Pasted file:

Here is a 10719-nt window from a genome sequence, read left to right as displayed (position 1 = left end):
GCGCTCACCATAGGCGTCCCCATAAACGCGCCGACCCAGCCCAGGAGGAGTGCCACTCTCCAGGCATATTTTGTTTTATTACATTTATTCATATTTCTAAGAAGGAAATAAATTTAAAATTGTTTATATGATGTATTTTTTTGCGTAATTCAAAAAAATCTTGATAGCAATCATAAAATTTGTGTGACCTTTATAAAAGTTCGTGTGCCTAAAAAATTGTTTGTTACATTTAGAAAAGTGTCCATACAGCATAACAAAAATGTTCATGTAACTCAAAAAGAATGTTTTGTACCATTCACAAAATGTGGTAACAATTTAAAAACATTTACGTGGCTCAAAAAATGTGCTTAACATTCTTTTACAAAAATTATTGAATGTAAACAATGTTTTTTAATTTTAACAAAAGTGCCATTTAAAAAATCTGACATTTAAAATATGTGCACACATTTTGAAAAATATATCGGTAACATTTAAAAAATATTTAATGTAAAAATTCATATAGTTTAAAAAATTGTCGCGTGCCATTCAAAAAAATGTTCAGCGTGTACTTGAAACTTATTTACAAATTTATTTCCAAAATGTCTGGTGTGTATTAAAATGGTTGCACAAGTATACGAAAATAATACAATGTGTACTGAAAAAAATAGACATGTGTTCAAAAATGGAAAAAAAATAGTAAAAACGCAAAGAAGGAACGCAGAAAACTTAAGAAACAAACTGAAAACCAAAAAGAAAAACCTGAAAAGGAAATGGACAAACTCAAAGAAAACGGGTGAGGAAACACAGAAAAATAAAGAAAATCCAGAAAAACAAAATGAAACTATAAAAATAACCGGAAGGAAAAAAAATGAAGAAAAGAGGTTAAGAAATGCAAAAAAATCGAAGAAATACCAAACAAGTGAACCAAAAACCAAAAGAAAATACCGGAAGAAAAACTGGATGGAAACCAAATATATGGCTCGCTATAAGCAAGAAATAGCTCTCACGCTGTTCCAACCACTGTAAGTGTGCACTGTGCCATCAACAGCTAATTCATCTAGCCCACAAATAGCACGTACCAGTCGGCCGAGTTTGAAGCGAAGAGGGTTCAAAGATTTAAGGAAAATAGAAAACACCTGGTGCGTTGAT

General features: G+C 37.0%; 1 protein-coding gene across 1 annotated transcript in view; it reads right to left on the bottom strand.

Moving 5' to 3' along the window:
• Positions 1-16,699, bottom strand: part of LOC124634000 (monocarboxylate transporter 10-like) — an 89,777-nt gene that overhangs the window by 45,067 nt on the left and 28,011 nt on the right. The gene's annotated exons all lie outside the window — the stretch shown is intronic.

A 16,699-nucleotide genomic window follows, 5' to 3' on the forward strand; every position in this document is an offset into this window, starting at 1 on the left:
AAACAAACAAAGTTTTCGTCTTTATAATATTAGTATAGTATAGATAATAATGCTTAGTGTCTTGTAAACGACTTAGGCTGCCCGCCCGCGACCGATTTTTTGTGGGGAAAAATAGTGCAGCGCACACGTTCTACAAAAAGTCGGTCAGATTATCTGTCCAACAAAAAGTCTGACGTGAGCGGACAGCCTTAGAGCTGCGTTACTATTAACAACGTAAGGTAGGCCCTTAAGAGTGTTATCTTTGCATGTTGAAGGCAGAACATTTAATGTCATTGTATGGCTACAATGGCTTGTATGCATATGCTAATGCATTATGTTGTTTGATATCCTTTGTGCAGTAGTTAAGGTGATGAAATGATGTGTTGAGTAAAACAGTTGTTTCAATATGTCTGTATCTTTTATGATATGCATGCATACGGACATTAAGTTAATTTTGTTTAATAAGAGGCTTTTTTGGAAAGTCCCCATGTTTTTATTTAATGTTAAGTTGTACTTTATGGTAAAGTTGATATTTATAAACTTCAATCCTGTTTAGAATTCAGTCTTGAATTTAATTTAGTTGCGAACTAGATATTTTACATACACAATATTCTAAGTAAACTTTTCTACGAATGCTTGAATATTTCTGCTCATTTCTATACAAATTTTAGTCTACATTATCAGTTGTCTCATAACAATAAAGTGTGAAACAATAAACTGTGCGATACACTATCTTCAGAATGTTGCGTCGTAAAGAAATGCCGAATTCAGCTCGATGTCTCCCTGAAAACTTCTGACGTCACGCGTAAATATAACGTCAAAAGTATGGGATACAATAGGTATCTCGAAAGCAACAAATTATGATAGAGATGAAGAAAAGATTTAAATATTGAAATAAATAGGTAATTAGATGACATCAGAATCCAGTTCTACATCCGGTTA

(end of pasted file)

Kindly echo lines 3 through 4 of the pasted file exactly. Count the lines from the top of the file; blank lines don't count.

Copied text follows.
General features: G+C 37.0%; 1 protein-coding gene across 1 annotated transcript in view; it reads right to left on the bottom strand.

Moving 5' to 3' along the window: